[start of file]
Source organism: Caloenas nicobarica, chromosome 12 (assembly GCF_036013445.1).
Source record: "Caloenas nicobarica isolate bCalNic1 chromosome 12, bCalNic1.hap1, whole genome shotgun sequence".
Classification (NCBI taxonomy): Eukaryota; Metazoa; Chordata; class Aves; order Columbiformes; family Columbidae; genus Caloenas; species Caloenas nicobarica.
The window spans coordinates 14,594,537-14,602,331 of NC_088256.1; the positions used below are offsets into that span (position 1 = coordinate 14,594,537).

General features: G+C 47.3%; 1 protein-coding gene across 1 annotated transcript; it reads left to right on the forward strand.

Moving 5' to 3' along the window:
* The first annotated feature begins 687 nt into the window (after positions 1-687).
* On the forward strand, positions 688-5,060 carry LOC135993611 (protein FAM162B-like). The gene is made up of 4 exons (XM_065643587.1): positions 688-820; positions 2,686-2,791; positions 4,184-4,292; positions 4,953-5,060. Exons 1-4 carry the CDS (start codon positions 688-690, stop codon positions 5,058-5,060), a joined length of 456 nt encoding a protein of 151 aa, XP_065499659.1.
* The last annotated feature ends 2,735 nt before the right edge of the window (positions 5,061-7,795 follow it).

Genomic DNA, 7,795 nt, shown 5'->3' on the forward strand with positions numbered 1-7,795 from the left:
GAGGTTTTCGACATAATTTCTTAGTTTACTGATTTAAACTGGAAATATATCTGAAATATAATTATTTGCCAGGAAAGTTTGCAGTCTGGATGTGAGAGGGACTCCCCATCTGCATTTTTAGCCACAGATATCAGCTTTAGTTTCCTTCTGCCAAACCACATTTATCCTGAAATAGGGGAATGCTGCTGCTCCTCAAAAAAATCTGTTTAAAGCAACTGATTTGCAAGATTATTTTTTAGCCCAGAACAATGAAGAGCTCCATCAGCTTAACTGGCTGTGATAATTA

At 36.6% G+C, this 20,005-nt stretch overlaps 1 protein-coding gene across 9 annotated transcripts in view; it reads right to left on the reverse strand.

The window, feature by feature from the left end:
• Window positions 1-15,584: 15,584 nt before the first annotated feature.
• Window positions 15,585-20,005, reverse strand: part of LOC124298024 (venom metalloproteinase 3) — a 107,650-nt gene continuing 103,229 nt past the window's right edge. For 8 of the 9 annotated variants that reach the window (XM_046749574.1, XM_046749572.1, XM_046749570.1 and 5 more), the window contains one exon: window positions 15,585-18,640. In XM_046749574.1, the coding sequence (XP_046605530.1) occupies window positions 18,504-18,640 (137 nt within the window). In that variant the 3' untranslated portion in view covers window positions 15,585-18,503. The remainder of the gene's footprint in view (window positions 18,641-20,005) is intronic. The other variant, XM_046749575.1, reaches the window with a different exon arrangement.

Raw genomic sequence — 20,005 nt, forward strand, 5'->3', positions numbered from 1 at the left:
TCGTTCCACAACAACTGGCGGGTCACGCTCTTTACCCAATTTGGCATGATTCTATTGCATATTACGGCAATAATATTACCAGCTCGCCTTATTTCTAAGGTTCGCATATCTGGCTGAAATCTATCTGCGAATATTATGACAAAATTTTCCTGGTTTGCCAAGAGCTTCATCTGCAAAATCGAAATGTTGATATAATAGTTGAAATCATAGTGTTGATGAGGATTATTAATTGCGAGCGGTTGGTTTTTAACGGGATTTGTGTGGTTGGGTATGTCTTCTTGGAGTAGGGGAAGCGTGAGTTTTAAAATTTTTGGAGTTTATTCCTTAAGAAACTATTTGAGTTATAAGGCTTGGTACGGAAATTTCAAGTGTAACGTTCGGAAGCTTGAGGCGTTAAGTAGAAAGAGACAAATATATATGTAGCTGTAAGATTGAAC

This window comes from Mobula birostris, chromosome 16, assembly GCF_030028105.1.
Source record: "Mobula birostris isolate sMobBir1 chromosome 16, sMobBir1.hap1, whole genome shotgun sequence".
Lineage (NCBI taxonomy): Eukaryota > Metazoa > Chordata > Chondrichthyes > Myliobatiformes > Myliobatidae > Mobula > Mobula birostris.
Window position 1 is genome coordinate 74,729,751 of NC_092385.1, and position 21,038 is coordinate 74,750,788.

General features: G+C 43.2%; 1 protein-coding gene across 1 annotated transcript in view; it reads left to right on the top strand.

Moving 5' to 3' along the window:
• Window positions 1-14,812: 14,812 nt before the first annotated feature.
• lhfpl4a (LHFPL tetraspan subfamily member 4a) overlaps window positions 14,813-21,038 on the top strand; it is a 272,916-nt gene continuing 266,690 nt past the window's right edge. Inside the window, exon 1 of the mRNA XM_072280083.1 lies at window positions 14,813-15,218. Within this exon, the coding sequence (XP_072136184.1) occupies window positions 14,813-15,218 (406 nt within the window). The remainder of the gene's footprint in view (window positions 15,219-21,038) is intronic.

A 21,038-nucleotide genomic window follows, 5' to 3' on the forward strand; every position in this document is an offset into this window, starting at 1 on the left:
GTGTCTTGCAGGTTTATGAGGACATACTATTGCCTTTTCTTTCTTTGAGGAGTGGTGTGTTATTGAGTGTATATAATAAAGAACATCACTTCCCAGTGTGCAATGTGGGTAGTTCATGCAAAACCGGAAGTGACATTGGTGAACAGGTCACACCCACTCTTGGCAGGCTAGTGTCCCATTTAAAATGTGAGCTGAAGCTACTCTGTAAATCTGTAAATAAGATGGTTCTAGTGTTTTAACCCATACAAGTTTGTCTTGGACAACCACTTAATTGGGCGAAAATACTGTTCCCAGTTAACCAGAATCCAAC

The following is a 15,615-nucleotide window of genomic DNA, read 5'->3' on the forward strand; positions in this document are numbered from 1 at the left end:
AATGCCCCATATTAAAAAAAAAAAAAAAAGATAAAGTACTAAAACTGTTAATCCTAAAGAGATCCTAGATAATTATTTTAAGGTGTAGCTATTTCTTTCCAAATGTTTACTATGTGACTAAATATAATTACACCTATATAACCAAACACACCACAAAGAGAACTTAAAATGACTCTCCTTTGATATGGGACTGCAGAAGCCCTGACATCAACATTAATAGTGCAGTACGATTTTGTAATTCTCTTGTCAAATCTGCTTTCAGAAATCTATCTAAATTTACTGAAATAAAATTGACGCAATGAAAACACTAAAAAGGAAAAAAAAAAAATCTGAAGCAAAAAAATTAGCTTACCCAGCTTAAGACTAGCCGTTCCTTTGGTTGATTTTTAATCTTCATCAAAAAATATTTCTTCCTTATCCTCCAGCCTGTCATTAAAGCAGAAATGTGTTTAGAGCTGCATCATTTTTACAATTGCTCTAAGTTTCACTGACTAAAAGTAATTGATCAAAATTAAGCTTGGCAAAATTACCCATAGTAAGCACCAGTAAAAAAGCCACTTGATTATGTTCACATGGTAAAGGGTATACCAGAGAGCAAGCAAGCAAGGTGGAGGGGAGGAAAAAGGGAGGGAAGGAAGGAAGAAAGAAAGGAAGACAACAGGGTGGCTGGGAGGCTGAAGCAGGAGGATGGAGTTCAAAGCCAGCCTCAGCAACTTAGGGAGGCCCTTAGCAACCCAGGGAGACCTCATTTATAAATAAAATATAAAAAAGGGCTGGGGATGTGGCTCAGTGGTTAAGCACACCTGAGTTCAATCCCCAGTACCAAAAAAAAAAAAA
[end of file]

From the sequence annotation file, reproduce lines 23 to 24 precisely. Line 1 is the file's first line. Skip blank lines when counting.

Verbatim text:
Moving 5' to 3' along the window:
• Window positions 1-14,812: 14,812 nt before the first annotated feature.